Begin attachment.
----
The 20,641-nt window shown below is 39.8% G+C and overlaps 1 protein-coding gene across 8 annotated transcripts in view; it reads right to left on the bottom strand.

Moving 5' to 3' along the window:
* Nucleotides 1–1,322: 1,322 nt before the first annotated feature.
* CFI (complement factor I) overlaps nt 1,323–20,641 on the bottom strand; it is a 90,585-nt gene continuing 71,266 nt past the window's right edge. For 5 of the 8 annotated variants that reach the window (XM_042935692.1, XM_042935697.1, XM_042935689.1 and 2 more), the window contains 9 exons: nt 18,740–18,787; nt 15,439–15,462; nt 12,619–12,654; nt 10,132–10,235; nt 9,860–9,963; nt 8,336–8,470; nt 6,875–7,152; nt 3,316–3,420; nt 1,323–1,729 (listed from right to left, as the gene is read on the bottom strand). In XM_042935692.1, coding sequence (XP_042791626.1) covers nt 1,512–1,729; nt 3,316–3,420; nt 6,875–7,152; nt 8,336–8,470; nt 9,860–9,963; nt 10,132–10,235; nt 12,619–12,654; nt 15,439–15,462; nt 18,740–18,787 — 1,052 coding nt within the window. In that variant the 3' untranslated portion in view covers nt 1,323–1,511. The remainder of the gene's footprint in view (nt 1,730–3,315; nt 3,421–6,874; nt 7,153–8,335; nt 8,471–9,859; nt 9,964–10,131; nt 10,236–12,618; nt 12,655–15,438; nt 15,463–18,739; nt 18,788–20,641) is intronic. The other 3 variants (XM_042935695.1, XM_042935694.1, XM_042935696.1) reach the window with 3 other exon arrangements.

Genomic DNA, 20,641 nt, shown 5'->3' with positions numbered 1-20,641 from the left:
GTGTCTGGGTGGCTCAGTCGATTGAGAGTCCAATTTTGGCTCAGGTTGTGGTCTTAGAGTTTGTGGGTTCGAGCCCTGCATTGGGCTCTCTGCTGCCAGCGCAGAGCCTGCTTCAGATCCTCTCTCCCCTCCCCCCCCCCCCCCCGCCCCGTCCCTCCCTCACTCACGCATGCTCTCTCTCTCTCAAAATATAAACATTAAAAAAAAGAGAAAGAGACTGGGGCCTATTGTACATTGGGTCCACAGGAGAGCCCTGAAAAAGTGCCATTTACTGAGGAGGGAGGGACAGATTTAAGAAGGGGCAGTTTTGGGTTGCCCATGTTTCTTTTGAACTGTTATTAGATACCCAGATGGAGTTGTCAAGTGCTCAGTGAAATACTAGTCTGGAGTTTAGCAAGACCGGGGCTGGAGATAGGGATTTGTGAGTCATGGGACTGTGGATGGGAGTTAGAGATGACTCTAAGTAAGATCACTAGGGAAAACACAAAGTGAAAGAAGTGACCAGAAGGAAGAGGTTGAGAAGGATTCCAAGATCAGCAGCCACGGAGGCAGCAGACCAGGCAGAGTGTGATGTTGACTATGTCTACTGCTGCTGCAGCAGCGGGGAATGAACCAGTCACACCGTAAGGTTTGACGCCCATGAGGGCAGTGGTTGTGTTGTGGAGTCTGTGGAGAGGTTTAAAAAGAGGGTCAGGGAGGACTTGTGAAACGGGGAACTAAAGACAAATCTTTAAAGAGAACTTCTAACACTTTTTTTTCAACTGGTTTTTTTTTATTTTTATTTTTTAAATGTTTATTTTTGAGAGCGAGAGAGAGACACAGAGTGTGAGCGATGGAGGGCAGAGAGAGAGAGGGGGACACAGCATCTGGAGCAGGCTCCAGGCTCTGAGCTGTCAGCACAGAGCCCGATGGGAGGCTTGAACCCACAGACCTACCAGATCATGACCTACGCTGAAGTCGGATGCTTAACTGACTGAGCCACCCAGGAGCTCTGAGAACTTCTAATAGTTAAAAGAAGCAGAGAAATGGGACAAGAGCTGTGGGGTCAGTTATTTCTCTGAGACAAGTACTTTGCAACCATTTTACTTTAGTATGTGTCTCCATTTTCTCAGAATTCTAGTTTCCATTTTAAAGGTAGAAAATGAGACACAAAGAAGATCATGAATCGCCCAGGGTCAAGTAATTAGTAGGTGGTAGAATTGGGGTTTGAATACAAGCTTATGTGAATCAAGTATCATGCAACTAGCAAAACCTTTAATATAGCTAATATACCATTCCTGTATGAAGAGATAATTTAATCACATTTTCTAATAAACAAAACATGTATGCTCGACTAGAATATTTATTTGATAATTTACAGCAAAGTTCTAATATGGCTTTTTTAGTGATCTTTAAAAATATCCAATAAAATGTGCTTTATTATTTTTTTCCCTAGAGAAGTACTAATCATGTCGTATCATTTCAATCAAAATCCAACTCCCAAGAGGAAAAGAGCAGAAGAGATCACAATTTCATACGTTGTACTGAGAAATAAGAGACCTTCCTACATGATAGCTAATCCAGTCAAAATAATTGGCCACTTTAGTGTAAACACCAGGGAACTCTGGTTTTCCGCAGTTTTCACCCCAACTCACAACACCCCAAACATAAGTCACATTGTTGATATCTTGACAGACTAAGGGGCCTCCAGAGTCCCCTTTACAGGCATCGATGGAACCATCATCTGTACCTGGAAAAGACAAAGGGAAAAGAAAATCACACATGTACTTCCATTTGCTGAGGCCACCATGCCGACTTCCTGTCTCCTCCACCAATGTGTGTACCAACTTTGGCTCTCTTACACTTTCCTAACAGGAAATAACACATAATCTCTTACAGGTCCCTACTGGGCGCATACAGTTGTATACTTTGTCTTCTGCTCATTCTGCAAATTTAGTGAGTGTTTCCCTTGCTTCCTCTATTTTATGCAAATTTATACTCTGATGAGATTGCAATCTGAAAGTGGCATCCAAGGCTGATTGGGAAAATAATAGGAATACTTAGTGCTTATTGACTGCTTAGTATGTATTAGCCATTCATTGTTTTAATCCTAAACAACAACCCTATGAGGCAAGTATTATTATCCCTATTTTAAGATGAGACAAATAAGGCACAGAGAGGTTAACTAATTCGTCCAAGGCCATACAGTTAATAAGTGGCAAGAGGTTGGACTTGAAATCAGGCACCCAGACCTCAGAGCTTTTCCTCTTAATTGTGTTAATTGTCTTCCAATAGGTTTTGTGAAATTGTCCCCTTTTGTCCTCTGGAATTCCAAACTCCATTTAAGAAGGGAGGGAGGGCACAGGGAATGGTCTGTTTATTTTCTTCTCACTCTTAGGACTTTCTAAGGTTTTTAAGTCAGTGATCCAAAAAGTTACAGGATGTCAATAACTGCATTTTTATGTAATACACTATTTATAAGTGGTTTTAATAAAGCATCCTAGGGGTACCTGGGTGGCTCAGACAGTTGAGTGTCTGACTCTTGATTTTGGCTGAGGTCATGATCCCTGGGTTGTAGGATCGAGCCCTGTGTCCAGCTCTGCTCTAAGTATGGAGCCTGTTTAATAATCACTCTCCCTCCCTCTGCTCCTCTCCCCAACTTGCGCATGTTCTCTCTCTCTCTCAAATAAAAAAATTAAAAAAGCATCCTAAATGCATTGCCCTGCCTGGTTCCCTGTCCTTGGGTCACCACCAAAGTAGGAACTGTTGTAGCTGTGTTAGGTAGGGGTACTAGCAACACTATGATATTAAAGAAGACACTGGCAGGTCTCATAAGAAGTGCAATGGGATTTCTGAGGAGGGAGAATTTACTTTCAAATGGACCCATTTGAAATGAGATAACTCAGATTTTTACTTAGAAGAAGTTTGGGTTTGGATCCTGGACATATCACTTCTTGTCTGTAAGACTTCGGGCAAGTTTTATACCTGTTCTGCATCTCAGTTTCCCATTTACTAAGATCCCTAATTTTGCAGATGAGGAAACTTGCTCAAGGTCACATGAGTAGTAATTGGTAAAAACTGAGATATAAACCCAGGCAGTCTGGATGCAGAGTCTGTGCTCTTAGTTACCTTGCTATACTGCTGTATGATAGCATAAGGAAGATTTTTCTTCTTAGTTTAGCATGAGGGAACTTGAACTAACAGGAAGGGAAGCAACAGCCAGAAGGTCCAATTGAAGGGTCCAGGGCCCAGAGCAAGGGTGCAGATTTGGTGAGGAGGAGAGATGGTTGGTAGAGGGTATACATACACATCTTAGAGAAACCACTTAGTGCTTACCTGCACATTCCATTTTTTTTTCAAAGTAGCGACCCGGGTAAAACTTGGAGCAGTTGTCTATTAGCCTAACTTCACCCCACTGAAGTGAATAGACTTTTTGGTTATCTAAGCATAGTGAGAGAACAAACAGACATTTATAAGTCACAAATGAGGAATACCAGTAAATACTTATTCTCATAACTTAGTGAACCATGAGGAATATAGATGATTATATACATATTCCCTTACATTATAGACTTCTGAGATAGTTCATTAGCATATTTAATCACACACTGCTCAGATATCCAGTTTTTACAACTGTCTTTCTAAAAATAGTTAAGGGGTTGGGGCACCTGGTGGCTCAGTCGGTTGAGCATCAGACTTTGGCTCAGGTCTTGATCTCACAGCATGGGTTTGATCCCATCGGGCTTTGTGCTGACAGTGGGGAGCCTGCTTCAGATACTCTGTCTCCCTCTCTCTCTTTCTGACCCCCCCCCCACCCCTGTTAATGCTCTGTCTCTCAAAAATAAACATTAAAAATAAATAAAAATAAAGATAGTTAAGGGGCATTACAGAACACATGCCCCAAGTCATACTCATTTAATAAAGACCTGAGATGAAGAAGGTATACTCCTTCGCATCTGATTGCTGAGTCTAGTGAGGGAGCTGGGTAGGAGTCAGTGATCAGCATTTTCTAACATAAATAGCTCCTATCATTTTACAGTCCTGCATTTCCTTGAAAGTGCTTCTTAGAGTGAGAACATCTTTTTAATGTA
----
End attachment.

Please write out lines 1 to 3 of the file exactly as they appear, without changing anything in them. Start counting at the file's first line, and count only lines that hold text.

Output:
The 20,641-nt window shown below is 39.8% G+C and overlaps 1 protein-coding gene across 8 annotated transcripts in view; it reads right to left on the bottom strand.

Moving 5' to 3' along the window:
* Nucleotides 1–1,322: 1,322 nt before the first annotated feature.